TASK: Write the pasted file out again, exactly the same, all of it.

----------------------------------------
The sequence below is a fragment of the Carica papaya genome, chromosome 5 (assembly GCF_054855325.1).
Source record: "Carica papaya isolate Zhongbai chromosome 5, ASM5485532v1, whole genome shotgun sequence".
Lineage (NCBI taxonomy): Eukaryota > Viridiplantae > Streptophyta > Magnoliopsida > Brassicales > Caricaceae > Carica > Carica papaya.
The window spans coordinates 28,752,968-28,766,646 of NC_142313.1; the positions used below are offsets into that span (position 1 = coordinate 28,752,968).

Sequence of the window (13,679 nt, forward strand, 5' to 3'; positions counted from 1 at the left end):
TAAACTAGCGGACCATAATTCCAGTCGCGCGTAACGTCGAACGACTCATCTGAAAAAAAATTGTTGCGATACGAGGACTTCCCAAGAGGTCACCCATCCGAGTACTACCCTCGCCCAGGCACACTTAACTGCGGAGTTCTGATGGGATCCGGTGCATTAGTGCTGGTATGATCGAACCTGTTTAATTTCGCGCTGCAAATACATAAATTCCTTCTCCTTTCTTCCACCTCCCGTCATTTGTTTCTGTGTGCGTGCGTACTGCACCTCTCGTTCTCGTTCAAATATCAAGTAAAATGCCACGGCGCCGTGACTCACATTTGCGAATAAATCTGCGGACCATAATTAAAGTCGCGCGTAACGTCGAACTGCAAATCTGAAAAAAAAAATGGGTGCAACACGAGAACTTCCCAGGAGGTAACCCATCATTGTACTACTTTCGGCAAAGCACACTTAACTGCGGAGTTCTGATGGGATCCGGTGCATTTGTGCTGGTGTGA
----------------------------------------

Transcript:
The sequence below is a fragment of the Carica papaya genome, chromosome 5 (assembly GCF_054855325.1).
Source record: "Carica papaya isolate Zhongbai chromosome 5, ASM5485532v1, whole genome shotgun sequence".
Lineage (NCBI taxonomy): Eukaryota > Viridiplantae > Streptophyta > Magnoliopsida > Brassicales > Caricaceae > Carica > Carica papaya.
The window spans coordinates 28,752,968-28,766,646 of NC_142313.1; the positions used below are offsets into that span (position 1 = coordinate 28,752,968).

Sequence of the window (13,679 nt, forward strand, 5' to 3'; positions counted from 1 at the left end):
TAAACTAGCGGACCATAATTCCAGTCGCGCGTAACGTCGAACGACTCATCTGAAAAAAAATTGTTGCGATACGAGGACTTCCCAAGAGGTCACCCATCCGAGTACTACCCTCGCCCAGGCACACTTAACTGCGGAGTTCTGATGGGATCCGGTGCATTAGTGCTGGTATGATCGAACCTGTTTAATTTCGCGCTGCAAATACATAAATTCCTTCTCCTTTCTTCCACCTCCCGTCATTTGTTTCTGTGTGCGTGCGTACTGCACCTCTCGTTCTCGTTCAAATATCAAGTAAAATGCCACGGCGCCGTGACTCACATTTGCGAATAAATCTGCGGACCATAATTAAAGTCGCGCGTAACGTCGAACTGCAAATCTGAAAAAAAAAATGGGTGCAACACGAGAACTTCCCAGGAGGTAACCCATCATTGTACTACTTTCGGCAAAGCACACTTAACTGCGGAGTTCTGATGGGATCCGGTGCATTTGTGCTGGTGTGA